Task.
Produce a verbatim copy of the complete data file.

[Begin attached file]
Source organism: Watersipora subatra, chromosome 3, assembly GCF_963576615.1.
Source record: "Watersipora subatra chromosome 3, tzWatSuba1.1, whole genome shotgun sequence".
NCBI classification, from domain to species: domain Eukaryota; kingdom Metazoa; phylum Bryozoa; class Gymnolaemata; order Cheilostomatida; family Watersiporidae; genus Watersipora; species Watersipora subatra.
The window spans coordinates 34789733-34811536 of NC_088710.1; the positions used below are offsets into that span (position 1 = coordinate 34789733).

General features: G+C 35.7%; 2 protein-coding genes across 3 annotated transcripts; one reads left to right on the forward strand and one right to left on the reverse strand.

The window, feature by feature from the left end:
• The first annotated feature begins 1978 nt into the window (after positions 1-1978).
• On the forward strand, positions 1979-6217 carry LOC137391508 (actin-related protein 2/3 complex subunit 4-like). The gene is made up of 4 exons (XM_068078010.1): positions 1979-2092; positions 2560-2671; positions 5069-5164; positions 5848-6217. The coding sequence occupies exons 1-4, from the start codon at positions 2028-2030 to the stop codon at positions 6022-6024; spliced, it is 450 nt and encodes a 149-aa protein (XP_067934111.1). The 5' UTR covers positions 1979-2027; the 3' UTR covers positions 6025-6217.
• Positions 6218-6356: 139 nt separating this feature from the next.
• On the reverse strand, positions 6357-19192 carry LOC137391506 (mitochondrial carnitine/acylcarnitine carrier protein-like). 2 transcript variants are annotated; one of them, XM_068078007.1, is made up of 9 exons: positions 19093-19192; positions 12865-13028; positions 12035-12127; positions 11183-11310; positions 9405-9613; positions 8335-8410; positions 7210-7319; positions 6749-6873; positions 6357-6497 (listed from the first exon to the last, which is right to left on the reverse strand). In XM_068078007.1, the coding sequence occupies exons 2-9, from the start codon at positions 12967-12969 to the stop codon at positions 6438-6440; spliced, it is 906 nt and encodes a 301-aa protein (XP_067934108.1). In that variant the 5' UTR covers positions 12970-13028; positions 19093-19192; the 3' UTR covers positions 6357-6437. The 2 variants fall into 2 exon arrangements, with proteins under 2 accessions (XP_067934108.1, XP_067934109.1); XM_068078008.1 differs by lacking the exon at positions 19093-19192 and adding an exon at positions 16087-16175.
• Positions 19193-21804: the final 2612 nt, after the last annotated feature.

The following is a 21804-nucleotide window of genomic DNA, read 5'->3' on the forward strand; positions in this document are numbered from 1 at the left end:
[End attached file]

Source organism: Watersipora subatra, chromosome 3, assembly GCF_963576615.1.
Source record: "Watersipora subatra chromosome 3, tzWatSuba1.1, whole genome shotgun sequence".
NCBI classification, from domain to species: domain Eukaryota; kingdom Metazoa; phylum Bryozoa; class Gymnolaemata; order Cheilostomatida; family Watersiporidae; genus Watersipora; species Watersipora subatra.
The window spans coordinates 34789733-34811536 of NC_088710.1; the positions used below are offsets into that span (position 1 = coordinate 34789733).

General features: G+C 35.7%; 2 protein-coding genes across 3 annotated transcripts; one reads left to right on the forward strand and one right to left on the reverse strand.

The window, feature by feature from the left end:
• The first annotated feature begins 1978 nt into the window (after positions 1-1978).
• On the forward strand, positions 1979-6217 carry LOC137391508 (actin-related protein 2/3 complex subunit 4-like). The gene is made up of 4 exons (XM_068078010.1): positions 1979-2092; positions 2560-2671; positions 5069-5164; positions 5848-6217. The coding sequence occupies exons 1-4, from the start codon at positions 2028-2030 to the stop codon at positions 6022-6024; spliced, it is 450 nt and encodes a 149-aa protein (XP_067934111.1). The 5' UTR covers positions 1979-2027; the 3' UTR covers positions 6025-6217.
• Positions 6218-6356: 139 nt separating this feature from the next.
• On the reverse strand, positions 6357-19192 carry LOC137391506 (mitochondrial carnitine/acylcarnitine carrier protein-like). 2 transcript variants are annotated; one of them, XM_068078007.1, is made up of 9 exons: positions 19093-19192; positions 12865-13028; positions 12035-12127; positions 11183-11310; positions 9405-9613; positions 8335-8410; positions 7210-7319; positions 6749-6873; positions 6357-6497 (listed from the first exon to the last, which is right to left on the reverse strand). In XM_068078007.1, the coding sequence occupies exons 2-9, from the start codon at positions 12967-12969 to the stop codon at positions 6438-6440; spliced, it is 906 nt and encodes a 301-aa protein (XP_067934108.1). In that variant the 5' UTR covers positions 12970-13028; positions 19093-19192; the 3' UTR covers positions 6357-6437. The 2 variants fall into 2 exon arrangements, with proteins under 2 accessions (XP_067934108.1, XP_067934109.1); XM_068078008.1 differs by lacking the exon at positions 19093-19192 and adding an exon at positions 16087-16175.
• Positions 19193-21804: the final 2612 nt, after the last annotated feature.

The following is a 21804-nucleotide window of genomic DNA, read 5'->3' on the forward strand; positions in this document are numbered from 1 at the left end: